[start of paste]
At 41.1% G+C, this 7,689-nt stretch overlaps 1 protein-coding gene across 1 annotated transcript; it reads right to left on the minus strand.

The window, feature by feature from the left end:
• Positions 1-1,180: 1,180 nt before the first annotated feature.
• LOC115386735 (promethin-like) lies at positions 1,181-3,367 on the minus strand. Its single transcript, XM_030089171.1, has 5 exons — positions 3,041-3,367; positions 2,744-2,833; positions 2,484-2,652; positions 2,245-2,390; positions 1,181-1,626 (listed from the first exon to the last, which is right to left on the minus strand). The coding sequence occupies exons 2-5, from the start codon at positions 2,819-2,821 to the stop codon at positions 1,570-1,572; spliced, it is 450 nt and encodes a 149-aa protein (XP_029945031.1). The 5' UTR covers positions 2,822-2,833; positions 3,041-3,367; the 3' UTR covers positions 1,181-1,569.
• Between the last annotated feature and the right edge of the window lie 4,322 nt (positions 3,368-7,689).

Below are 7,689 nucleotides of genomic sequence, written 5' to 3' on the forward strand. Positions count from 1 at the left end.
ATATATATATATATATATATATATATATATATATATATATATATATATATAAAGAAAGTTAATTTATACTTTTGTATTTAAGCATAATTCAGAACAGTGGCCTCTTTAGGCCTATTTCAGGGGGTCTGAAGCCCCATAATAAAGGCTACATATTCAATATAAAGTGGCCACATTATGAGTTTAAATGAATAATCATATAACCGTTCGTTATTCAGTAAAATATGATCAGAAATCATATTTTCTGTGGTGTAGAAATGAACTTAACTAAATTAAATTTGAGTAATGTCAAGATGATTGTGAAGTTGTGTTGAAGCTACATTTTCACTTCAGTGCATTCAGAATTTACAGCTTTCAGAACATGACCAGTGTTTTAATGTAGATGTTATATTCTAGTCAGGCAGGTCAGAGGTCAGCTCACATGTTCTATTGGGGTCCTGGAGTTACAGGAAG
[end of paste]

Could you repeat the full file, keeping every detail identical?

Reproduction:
At 41.1% G+C, this 7,689-nt stretch overlaps 1 protein-coding gene across 1 annotated transcript; it reads right to left on the minus strand.

The window, feature by feature from the left end:
• Positions 1-1,180: 1,180 nt before the first annotated feature.
• LOC115386735 (promethin-like) lies at positions 1,181-3,367 on the minus strand. Its single transcript, XM_030089171.1, has 5 exons — positions 3,041-3,367; positions 2,744-2,833; positions 2,484-2,652; positions 2,245-2,390; positions 1,181-1,626 (listed from the first exon to the last, which is right to left on the minus strand). The coding sequence occupies exons 2-5, from the start codon at positions 2,819-2,821 to the stop codon at positions 1,570-1,572; spliced, it is 450 nt and encodes a 149-aa protein (XP_029945031.1). The 5' UTR covers positions 2,822-2,833; positions 3,041-3,367; the 3' UTR covers positions 1,181-1,569.
• Between the last annotated feature and the right edge of the window lie 4,322 nt (positions 3,368-7,689).

Below are 7,689 nucleotides of genomic sequence, written 5' to 3' on the forward strand. Positions count from 1 at the left end.
ATATATATATATATATATATATATATATATATATATATATATATATATATAAAGAAAGTTAATTTATACTTTTGTATTTAAGCATAATTCAGAACAGTGGCCTCTTTAGGCCTATTTCAGGGGGTCTGAAGCCCCATAATAAAGGCTACATATTCAATATAAAGTGGCCACATTATGAGTTTAAATGAATAATCATATAACCGTTCGTTATTCAGTAAAATATGATCAGAAATCATATTTTCTGTGGTGTAGAAATGAACTTAACTAAATTAAATTTGAGTAATGTCAAGATGATTGTGAAGTTGTGTTGAAGCTACATTTTCACTTCAGTGCATTCAGAATTTACAGCTTTCAGAACATGACCAGTGTTTTAATGTAGATGTTATATTCTAGTCAGGCAGGTCAGAGGTCAGCTCACATGTTCTATTGGGGTCCTGGAGTTACAGGAAG